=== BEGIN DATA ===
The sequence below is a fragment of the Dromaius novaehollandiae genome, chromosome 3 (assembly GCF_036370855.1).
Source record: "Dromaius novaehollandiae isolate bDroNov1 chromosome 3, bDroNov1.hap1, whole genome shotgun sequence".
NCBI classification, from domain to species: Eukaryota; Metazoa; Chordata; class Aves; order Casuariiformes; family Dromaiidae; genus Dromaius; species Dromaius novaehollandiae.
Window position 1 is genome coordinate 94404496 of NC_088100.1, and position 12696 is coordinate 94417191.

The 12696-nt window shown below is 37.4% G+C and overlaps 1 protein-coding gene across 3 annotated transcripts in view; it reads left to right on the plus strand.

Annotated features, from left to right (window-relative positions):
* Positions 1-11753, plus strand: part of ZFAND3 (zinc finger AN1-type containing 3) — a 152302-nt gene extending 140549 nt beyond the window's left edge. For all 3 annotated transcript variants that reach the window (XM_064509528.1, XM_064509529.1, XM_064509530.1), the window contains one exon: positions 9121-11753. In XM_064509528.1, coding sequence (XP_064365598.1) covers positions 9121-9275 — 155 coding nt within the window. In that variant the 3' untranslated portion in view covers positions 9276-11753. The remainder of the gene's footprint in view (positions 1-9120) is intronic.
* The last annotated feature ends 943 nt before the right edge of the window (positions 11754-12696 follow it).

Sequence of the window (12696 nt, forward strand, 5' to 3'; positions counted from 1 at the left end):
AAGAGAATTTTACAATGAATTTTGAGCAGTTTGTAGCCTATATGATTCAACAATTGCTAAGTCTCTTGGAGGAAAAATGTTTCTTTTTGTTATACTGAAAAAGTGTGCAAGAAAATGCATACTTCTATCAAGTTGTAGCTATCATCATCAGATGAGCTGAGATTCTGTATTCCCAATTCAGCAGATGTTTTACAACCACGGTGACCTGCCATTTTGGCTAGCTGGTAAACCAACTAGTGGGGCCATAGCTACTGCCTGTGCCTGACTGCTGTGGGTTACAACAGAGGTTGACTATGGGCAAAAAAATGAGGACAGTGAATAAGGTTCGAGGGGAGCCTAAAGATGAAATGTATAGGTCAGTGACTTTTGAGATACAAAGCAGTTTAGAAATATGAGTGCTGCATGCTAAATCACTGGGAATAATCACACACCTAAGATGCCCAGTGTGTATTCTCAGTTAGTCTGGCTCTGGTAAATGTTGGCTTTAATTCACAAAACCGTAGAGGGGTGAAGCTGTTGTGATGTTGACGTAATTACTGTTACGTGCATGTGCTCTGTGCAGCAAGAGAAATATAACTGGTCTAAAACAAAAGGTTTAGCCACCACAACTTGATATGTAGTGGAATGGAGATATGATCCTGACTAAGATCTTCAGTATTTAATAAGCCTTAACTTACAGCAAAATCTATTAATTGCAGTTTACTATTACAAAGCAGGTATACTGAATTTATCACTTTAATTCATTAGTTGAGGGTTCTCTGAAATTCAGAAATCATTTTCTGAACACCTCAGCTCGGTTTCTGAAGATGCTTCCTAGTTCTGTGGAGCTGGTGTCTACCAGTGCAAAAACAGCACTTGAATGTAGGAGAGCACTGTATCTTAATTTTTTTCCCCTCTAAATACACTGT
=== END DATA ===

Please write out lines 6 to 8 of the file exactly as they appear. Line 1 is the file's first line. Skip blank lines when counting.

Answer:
Annotated features, from left to right (window-relative positions):
* Positions 1-11753, plus strand: part of ZFAND3 (zinc finger AN1-type containing 3) — a 152302-nt gene extending 140549 nt beyond the window's left edge. For all 3 annotated transcript variants that reach the window (XM_064509528.1, XM_064509529.1, XM_064509530.1), the window contains one exon: positions 9121-11753. In XM_064509528.1, coding sequence (XP_064365598.1) covers positions 9121-9275 — 155 coding nt within the window. In that variant the 3' untranslated portion in view covers positions 9276-11753. The remainder of the gene's footprint in view (positions 1-9120) is intronic.
* The last annotated feature ends 943 nt before the right edge of the window (positions 11754-12696 follow it).